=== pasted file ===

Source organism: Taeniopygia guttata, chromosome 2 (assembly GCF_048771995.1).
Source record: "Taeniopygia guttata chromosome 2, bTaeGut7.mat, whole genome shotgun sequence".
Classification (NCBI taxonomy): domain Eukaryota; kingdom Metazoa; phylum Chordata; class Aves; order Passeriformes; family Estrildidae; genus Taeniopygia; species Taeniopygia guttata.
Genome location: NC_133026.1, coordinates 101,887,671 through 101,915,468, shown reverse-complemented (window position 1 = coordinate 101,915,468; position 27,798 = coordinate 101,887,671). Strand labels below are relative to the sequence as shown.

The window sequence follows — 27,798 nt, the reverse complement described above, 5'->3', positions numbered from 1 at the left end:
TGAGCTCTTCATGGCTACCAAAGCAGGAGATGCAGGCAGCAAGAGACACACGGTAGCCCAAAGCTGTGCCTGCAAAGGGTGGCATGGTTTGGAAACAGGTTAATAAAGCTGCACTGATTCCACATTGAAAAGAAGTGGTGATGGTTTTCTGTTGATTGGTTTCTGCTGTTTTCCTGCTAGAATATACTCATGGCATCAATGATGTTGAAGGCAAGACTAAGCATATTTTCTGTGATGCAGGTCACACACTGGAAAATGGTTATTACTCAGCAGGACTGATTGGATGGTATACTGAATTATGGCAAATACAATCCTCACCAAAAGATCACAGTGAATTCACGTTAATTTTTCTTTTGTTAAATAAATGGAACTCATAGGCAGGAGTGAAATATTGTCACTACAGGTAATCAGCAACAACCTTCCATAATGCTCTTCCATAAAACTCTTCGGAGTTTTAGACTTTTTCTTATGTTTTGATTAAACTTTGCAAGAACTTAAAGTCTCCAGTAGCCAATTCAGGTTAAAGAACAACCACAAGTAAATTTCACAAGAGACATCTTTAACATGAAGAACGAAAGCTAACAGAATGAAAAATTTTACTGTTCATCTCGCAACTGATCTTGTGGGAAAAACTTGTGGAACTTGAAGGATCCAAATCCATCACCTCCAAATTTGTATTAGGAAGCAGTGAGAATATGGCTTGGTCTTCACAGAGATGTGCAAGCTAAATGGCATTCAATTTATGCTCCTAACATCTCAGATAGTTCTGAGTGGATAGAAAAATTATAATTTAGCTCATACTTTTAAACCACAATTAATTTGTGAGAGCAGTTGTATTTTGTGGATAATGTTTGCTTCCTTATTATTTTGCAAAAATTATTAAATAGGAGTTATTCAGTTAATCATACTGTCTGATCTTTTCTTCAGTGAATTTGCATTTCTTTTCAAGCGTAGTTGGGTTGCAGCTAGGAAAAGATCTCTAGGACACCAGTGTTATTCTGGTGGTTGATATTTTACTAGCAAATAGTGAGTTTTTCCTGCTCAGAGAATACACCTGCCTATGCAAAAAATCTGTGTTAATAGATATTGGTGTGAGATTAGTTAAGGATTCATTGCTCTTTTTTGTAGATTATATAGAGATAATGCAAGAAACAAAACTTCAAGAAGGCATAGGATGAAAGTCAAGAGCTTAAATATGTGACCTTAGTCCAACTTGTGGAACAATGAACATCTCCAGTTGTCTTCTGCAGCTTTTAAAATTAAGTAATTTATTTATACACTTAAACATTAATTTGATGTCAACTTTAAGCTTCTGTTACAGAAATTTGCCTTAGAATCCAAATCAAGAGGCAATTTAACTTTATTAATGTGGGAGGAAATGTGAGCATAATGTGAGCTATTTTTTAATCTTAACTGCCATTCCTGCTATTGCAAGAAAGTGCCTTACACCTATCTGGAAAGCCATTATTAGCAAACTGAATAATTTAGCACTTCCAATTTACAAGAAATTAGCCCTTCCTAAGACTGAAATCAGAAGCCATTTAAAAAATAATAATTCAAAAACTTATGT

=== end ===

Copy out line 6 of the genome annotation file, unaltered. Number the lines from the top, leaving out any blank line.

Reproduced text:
TGAGCTCTTCATGGCTACCAAAGCAGGAGATGCAGGCAGCAAGAGACACACGGTAGCCCAAAGCTGTGCCTGCAAAGGGTGGCATGGTTTGGAAACAGGTTAATAAAGCTGCACTGATTCCACATTGAAAAGAAGTGGTGATGGTTTTCTGTTGATTGGTTTCTGCTGTTTTCCTGCTAGAATATACTCATGGCATCAATGATGTTGAAGGCAAGACTAAGCATATTTTCTGTGATGCAGGTCACACACTGGAAAATGGTTATTACTCAGCAGGACTGATTGGATGGTATACTGAATTATGGCAAATACAATCCTCACCAAAAGATCACAGTGAATTCACGTTAATTTTTCTTTTGTTAAATAAATGGAACTCATAGGCAGGAGTGAAATATTGTCACTACAGGTAATCAGCAACAACCTTCCATAATGCTCTTCCATAAAACTCTTCGGAGTTTTAGACTTTTTCTTATGTTTTGATTAAACTTTGCAAGAACTTAAAGTCTCCAGTAGCCAATTCAGGTTAAAGAACAACCACAAGTAAATTTCACAAGAGACATCTTTAACATGAAGAACGAAAGCTAACAGAATGAAAAATTTTACTGTTCATCTCGCAACTGATCTTGTGGGAAAAACTTGTGGAACTTGAAGGATCCAAATCCATCACCTCCAAATTTGTATTAGGAAGCAGTGAGAATATGGCTTGGTCTTCACAGAGATGTGCAAGCTAAATGGCATTCAATTTATGCTCCTAACATCTCAGATAGTTCTGAGTGGATAGAAAAATTATAATTTAGCTCATACTTTTAAACCACAATTAATTTGTGAGAGCAGTTGTATTTTGTGGATAATGTTTGCTTCCTTATTATTTTGCAAAAATTATTAAATAGGAGTTATTCAGTTAATCATACTGTCTGATCTTTTCTTCAGTGAATTTGCATTTCTTTTCAAGCGTAGTTGGGTTGCAGCTAGGAAAAGATCTCTAGGACACCAGTGTTATTCTGGTGGTTGATATTTTACTAGCAAATAGTGAGTTTTTCCTGCTCAGAGAATACACCTGCCTATGCAAAAAATCTGTGTTAATAGATATTGGTGTGAGATTAGTTAAGGATTCATTGCTCTTTTTTGTAGATTATATAGAGATAATGCAAGAAACAAAACTTCAAGAAGGCATAGGATGAAAGTCAAGAGCTTAAATATGTGACCTTAGTCCAACTTGTGGAACAATGAACATCTCCAGTTGTCTTCTGCAGCTTTTAAAATTAAGTAATTTATTTATACACTTAAACATTAATTTGATGTCAACTTTAAGCTTCTGTTACAGAAATTTGCCTTAGAATCCAAATCAAGAGGCAATTTAACTTTATTAATGTGGGAGGAAATGTGAGCATAATGTGAGCTATTTTTTAATCTTAACTGCCATTCCTGCTATTGCAAGAAAGTGCCTTACACCTATCTGGAAAGCCATTATTAGCAAACTGAATAATTTAGCACTTCCAATTTACAAGAAATTAGCCCTTCCTAAGACTGAAATCAGAAGCCATTTAAAAAATAATAATTCAAAAACTTATGT